Difference between revisions of "Script Tutorial"

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     # this array will be used to hold the coordinates.  It
 
     # this array will be used to hold the coordinates.  It
 
     # has access to PyMOL objects and, we have access to it.
 
     # has access to PyMOL objects and, we have access to it.
     stored.alphaCabons = []
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     stored.alphaCarbons = []
  
 
     # let's just get the alpha carbons, so make the
 
     # let's just get the alpha carbons, so make the

Revision as of 13:04, 5 March 2008

Introduction

One of the more powerful features of PyMOL is that it supports Python scripting. That gives you the power of using all the Python libraries, especially the the Python API to write programs in other languages and then send the results back into PyMOL (this is what cealign does).

The PyMOLWiki has a rather extensive script_library full of useful scripts (feel free to add your own).

Here I intend to provide the necessary details to get you coding PyMOL scripts as quickly as possible. I provide the basic information as well as code and links to the Python API.

General Scripts

Scripting in the Python language follows a simple recipe, in PyMOL.

To write them:

  1. Write the function, let's call it doSimpleThing, in a Python file, let's call the file pyProgram.py.
  2. Add the following command to the end of the pyProgram.py file
    cmd.extend(doSimpleThing,doSimpleThing)
    

To use them:

  1. simply import the script into PyMOL:
    run /home/userName/path/toscript/pyProgram.py
    
  2. Then, just type the name of the command: doSimpleThing and pass any needed arguments.

That's it. Your script can, through Python, import any modules you need and also edit modify objects in PyMOL.

Getting PyMOL Data into your Script

To get PyMOL data into your script you will need to somehow get access to the PyMOL objects and pull out the data. For example, if you want the atomic coordinates of a selection of alpha carbon atoms your Python function may do something like this (all PyMOL functions are referenced in the See Also section, below):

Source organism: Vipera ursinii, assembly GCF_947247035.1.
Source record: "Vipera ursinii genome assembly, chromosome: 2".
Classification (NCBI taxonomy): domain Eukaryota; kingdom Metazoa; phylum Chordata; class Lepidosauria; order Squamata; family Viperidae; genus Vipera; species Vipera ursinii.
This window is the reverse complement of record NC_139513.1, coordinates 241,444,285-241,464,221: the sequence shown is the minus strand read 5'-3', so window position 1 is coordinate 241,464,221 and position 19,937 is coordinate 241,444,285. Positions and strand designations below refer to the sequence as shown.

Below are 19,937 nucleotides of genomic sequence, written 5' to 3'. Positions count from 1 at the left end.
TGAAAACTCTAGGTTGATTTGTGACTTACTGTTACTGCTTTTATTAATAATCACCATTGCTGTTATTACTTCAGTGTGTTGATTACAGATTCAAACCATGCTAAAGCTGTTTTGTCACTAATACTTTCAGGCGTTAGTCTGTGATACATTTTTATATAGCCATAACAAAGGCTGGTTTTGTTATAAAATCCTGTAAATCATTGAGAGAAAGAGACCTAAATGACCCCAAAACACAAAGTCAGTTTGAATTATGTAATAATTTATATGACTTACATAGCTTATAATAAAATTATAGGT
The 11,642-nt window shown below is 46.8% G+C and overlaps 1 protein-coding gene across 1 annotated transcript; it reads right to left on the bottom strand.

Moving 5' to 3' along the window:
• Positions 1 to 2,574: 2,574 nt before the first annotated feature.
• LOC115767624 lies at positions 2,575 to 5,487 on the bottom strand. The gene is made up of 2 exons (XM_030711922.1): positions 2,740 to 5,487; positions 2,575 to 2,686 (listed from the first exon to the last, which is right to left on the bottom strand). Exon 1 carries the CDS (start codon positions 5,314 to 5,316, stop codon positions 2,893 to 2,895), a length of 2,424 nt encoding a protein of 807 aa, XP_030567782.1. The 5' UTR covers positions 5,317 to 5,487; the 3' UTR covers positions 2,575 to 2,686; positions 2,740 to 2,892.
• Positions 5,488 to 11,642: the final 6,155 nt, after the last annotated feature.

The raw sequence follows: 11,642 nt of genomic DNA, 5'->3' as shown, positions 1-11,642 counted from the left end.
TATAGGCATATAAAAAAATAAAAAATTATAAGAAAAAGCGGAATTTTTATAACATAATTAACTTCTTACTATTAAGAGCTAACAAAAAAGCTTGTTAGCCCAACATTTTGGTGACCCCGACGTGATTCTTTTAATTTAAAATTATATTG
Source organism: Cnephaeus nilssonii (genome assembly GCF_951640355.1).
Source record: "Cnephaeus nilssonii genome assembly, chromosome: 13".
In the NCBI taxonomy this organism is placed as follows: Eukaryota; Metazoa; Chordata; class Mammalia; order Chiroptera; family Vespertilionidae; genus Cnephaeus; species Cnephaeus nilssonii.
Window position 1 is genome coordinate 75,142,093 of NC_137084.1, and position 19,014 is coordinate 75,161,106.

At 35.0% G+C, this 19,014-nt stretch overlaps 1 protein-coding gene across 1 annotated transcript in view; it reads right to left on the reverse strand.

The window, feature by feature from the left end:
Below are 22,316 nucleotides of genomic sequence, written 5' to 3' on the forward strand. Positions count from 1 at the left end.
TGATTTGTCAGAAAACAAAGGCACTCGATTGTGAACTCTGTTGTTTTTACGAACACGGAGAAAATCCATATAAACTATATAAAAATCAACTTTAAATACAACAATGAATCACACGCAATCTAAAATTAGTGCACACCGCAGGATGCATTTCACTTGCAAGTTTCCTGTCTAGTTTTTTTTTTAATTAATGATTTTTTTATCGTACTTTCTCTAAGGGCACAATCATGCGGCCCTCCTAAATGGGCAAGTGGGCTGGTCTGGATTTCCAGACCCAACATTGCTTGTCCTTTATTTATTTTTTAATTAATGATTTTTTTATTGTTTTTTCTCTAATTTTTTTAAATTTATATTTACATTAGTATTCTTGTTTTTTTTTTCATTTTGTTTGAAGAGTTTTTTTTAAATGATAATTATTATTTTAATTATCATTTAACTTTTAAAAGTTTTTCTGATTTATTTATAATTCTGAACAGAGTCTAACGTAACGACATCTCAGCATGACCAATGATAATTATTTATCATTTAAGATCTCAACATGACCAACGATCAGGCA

# Import PyMOL's stored module.  This will allow us with a 
# way to pull out the PyMOL data and modify it in our script.
# See below.
from pymol import stored

def functionName( userSelection ):
    # this array will be used to hold the coordinates.  It
    # has access to PyMOL objects and, we have access to it.
    stored.alphaCarbons = []

    # let's just get the alpha carbons, so make the
    # selection just for them
    userSelection = userSelection + " and n. CA"

    # iterate over state 1, or the userSelection -- this just means
    # for each item in the selection do what the next parameter says.
    # And, that is to append the (x,y,z) coordinates to the stored.alphaCarbon
    # array.
    cmd.iterate_state(1, selector.process(userSelection), "stored.alphaCarbons.append([x,y,z])")

    # stored.alphaCarbons now has the data you want.

    ... do something to your coordinates ...

Getting Data From your Script into PyMOL

Usually this step is easier. To get your data into PyMOL, it's usually through modifying some object, rotating a molecule, for example. To do that, you can use the alter or alter_state commands. Let's say for example, that we have translated the molecular coordinates from the last example by some vector (we moved the alpha carbons). Now, we want to make the change and see it in PyMOL. To write the coordinates back we do:

# we need to know which PyMOL object to modify.  There could be many molecules and objects
# in the session, and we don't want to ruin them.  The following line, gets the object
# name from PyMOL
objName = cmd.identify(sel2,1)[0][0]

# Now, we alter each (x,y,z) array for the object, by popping out the values
# in stored.alphaCarbons.  PyMOL should now reflect the changed coordinates.
cmd.alter_state(1,objName,"(x,y,z)=stored.alphaCarbons.pop(0)")

Example